By 41% to 38%, U.S. adults say the Republican Party rather than the Democratic Party can better handle whichever problem they name (in an open-ended question format) as the most important facing the country. Last year, 47% said the Democratic Party and 39% said the Republican Party could better address the most important problem, when the coronavirus pandemic, the government and race relations were most commonly named as that issue.
This year, again, the coronavirus pandemic and government rank as the top two problems.
In both 2020 and now, those identifying the coronavirus as the most important problem widely say the Democratic Party can better handle it, including a 57% to 28% Democratic edge this year.
By contrast, those naming the government as the top problem are much more inclined to say the Republican Party can better handle it (60% to 19%), whereas last year, when President Donald Trump was in office, more said the Democratic Party could (51% to 44%). To a large degree, this shift reflects wide party differences this year in perceptions that the government is the most important problem, with 31% of Republicans but only 9% of Democrats naming it. Last year, 29% of both Democrats and Republicans said the government was the most important problem.
Historically, Democrats have more often had an edge in terms of being perceived as better able to handle whichever problem Americans think is most important. However, opinions have mostly been closely divided. The largest advantage for either party came in 2006 and 2007, when Democrats held leads of 17 and 15 points, respectively, at a time when Americans considered the war in Iraq to be the top problem.
Line graph. Americans’ perceptions of which political party can better handle whichever problem they think is the most important facing the country. Forty-one percent say the Republican Party can better handle that problem, while 38% say the Democratic Party can and 20% do not see either party as better. Democrats have usually led on this though the advantages have been small in most years.
As might be expected, Republicans and Democrats overwhelmingly view their preferred party as better able to handle the most important problem, to keep the country safe from international threats and to keep the country prosperous. Thus, when perceptions of which party is better able to handle these issues change, as occurred this year, independents are usually behind those shifts.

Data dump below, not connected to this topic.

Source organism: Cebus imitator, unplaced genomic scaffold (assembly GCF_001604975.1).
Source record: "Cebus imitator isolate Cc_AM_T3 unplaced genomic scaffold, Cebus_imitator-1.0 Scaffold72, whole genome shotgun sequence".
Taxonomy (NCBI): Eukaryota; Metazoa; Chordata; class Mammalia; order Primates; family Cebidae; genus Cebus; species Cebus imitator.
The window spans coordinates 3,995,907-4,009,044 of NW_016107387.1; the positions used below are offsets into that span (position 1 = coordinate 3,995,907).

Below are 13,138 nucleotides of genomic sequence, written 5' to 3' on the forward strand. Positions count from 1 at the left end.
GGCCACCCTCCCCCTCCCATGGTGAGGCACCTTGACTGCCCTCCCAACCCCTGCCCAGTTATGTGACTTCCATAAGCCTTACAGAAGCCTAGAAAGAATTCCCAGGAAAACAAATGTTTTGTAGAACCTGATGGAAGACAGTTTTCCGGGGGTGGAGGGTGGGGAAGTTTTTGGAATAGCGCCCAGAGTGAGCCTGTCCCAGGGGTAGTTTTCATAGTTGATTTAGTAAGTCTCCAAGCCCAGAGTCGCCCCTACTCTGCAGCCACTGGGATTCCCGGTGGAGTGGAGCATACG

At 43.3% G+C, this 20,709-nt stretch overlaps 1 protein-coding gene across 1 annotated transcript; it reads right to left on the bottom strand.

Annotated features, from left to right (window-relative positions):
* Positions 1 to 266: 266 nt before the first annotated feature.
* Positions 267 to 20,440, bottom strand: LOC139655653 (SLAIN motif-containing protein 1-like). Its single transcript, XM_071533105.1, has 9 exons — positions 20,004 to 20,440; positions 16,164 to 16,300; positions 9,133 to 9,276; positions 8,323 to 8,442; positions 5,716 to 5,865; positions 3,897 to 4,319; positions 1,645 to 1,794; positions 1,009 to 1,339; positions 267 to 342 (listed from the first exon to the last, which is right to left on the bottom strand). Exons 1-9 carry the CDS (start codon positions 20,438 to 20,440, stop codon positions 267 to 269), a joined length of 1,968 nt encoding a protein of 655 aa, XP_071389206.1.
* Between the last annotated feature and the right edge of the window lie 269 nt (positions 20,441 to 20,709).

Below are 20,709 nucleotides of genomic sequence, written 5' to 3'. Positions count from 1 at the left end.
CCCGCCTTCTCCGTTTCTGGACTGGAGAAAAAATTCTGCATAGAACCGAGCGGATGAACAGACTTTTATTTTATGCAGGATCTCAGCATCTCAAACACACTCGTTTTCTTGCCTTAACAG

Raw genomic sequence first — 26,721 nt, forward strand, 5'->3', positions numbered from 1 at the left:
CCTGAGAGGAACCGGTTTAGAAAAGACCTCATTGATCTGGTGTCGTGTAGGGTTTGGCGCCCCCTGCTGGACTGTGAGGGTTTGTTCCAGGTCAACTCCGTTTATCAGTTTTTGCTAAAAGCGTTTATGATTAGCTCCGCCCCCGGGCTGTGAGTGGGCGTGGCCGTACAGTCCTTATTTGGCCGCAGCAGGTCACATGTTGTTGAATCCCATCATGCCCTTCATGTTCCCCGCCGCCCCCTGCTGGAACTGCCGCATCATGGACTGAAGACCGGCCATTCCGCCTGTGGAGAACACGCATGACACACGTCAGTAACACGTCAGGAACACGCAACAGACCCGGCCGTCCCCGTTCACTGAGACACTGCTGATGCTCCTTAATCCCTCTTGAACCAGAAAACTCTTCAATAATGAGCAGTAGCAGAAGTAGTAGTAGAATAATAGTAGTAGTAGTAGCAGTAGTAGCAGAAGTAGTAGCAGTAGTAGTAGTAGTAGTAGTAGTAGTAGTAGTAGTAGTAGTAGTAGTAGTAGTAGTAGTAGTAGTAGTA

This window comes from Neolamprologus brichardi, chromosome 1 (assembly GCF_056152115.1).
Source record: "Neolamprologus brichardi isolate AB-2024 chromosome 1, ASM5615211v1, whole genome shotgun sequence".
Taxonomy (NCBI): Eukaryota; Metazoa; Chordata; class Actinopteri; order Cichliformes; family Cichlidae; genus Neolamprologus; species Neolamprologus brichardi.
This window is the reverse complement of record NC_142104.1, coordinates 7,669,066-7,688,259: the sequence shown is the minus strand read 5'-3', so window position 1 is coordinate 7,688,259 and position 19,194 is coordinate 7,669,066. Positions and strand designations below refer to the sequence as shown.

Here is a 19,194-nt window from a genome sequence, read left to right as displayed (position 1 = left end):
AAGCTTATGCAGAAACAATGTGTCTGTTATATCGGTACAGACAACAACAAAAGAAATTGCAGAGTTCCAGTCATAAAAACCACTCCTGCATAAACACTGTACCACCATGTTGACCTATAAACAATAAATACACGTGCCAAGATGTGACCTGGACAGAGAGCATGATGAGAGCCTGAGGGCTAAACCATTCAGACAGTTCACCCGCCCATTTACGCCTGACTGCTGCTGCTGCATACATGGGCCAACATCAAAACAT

Since last year, there have been double-digit declines in the percentages of independents who say the Democratic Party is better at handling the most important problem (from 42% to 31%), at keeping the nation secure (from 43% to 31%) and at keeping the nation prosperous (from 47% to 35%).
Republicans’ gains on these same issues have been smaller, as some independents have shifted to saying neither party is better able to handle these issues. There has been an eight-point increase among independents in saying the Republican Party is better at keeping the country prosperous (from 43% to 51%), a five-point increase for keeping the nation secure (from 48% to 53%) and a nonsignificant two-point change on the most important problem (from 29% to 31%).
Americans now generally see the Republican Party as better than the Democratic Party at handling two key government objectives — protecting citizens from international threats and promoting a strong economy. Despite these issue advantages, the Democratic Party still maintains a slight edge in overall favorability, as it has for nearly all of the past decade even as the GOP has typically led on these issue measures. These results, therefore, suggest the Republican Party has not been able to translate its competence edge on key issues to a more positive image of the party overall.
While advantages in party favorability and perceived issue competence are desirable heading into next year’s midterm elections, it is not clear that either will be necessary to achieve success. In the last three midterm elections, neither party had a significant edge in favorability, but Democrats had a strong showing in 2018 and the Republicans did in 2010 and 2014. And while Republicans had advantages in perceived handling of national security and the economy in 2010 and 2014, they also did in 2018.
Most often, performance in midterm elections hinges on the popularity of the incumbent president at the time of the election. With Joe Biden in office and his approval rating slumping, unless it improves substantially over the next year, Republicans would likely gain seats in Congress in next year’s elections, and control of one or both chambers of Congress.